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Hiljainen Kansa: the Silent People of Finland

3 min read

An eerie art installation located in a barren field in the Finnish countryside recently went viral after someone accidentally stumbled upon it while searching something on Google Maps.
With quarantine and isolation measures still in place in many countries around the world due coronavirus pandemic, people are spending a lot of time online looking for cool places to visit staying on their sofa. That’s exactly why some museums and libraries around the world have introduced virtual tours to visit their spaces also in quarantine.
But not everyone is interested in museums, or libraries. Some people, expecially these days, are looking for cool places to visit once they can travel again. Many using free tools like Google Maps and that’s probably how some people recently discovered The Silent People, a creepy-looking art installation that left them scratching their heads about why anyone would fill a field with hundreds of scarecrows and dress them as real people.

Seen from afar, the curious installation looks like a perfectly still army of people, and it’s only when you take a closer look that you realize that the figures are made up of peat heads covered in straw hair and simple wooden bodies draped with colorful clothing. Even knowing that it’s an art installation, you still feel uneasy looking at the about 1200 still figures. But knowing absolutely nothing about it and sudeny finding it on Google Maps can really freak you out!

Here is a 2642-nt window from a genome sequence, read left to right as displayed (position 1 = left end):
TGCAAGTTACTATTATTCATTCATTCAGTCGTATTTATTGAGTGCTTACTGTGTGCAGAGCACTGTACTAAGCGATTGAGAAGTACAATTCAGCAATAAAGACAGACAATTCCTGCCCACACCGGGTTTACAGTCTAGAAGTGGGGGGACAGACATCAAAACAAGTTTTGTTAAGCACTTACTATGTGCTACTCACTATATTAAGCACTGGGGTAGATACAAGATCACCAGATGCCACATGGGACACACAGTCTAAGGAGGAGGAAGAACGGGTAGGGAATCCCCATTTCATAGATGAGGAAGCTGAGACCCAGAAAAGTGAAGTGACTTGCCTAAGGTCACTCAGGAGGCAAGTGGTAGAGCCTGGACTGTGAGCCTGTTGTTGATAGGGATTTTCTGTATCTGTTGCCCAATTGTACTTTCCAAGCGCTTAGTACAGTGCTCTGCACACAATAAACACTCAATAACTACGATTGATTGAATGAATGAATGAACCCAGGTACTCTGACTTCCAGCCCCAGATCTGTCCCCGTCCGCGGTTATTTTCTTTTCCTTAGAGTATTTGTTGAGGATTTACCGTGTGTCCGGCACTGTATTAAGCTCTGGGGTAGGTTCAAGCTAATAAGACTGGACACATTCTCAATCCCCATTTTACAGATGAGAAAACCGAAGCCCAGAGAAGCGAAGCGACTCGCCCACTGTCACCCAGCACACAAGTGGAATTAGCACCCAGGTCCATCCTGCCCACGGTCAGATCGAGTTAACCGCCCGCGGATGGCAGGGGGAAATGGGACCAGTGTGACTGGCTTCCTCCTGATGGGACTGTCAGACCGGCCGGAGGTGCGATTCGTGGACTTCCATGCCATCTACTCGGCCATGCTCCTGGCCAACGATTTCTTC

The relatively macabre installation is located on Highway 5, outside of Suomussalmi, in Finland’s countryside, and this is a work by artist Reijo Kela. The immobile army seems to stand watch over the road, but despite their stationary appearance, they haven’t always stood here in this lonely field off of the highway.
Inaugurated way back in 1988, The Silent People, or “Hiljainen kansa” in Finnish, was originally located in a field in Lassila, a neighborhood of Helsinki. It was then moved in the Market Place of Helsinki’s Senate Square, and after a stint on the banks of the Jalonuoma river, Ämmänsaari, in 1994 they made their way here to Highway 5, eliciting questions and curiosity to all who pass.

It is the Suomussalmi Youth Workshop that maintains The Silent People, changing the clothes of the wooden figures twice a year, using clothes collected through donation. Reportedly some visitors to the location occasionally exchange their dresses with those of the scarecrow figures, which somehow makes this offbeat attraction even creepier.
However, if you’re feeling curious about what Reijo Kela wanted his Silent People to symbolize, he refuses to give any sort of explanation, preferring the viewer use their own perception to define it. People have been speculating about the meaning of the installation for decades, but so far there are only theories.
Some view it as a state of psychological withdrawal some as forgotten people, and the most popular version is that the figures represent those lost lives during a fierce battle that took place nearby during the Winter War of 1939-1940 between Finland and Soviet Russia. Stripped of the heads and clothes more than 1000 wooden crosses would be seen in the field.

Images from web – Google Research

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